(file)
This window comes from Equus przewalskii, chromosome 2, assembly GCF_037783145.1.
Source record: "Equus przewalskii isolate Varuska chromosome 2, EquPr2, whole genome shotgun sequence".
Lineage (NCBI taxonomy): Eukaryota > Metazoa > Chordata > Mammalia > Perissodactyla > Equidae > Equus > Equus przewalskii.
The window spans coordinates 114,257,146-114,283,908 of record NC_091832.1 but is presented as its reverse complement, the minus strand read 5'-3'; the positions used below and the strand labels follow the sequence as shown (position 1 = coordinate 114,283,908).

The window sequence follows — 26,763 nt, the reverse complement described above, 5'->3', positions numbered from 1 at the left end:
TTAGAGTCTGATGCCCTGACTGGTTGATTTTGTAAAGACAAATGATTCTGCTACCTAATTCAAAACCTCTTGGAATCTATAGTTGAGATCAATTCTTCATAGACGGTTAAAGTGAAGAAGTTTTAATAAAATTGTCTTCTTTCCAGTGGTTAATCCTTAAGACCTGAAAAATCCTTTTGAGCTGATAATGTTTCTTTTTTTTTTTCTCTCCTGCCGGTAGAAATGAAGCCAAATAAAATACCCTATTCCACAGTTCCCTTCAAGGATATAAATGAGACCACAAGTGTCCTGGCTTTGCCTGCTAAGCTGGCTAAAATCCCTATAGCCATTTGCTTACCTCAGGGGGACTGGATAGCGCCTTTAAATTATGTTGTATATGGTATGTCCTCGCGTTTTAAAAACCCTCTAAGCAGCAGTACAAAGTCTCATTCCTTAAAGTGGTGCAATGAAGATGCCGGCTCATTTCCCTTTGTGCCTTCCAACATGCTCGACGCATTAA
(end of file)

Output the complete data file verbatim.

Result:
This window comes from Equus przewalskii, chromosome 2, assembly GCF_037783145.1.
Source record: "Equus przewalskii isolate Varuska chromosome 2, EquPr2, whole genome shotgun sequence".
Lineage (NCBI taxonomy): Eukaryota > Metazoa > Chordata > Mammalia > Perissodactyla > Equidae > Equus > Equus przewalskii.
The window spans coordinates 114,257,146-114,283,908 of record NC_091832.1 but is presented as its reverse complement, the minus strand read 5'-3'; the positions used below and the strand labels follow the sequence as shown (position 1 = coordinate 114,283,908).

The window sequence follows — 26,763 nt, the reverse complement described above, 5'->3', positions numbered from 1 at the left end:
TTAGAGTCTGATGCCCTGACTGGTTGATTTTGTAAAGACAAATGATTCTGCTACCTAATTCAAAACCTCTTGGAATCTATAGTTGAGATCAATTCTTCATAGACGGTTAAAGTGAAGAAGTTTTAATAAAATTGTCTTCTTTCCAGTGGTTAATCCTTAAGACCTGAAAAATCCTTTTGAGCTGATAATGTTTCTTTTTTTTTTTCTCTCCTGCCGGTAGAAATGAAGCCAAATAAAATACCCTATTCCACAGTTCCCTTCAAGGATATAAATGAGACCACAAGTGTCCTGGCTTTGCCTGCTAAGCTGGCTAAAATCCCTATAGCCATTTGCTTACCTCAGGGGGACTGGATAGCGCCTTTAAATTATGTTGTATATGGTATGTCCTCGCGTTTTAAAAACCCTCTAAGCAGCAGTACAAAGTCTCATTCCTTAAAGTGGTGCAATGAAGATGCCGGCTCATTTCCCTTTGTGCCTTCCAACATGCTCGACGCATTAA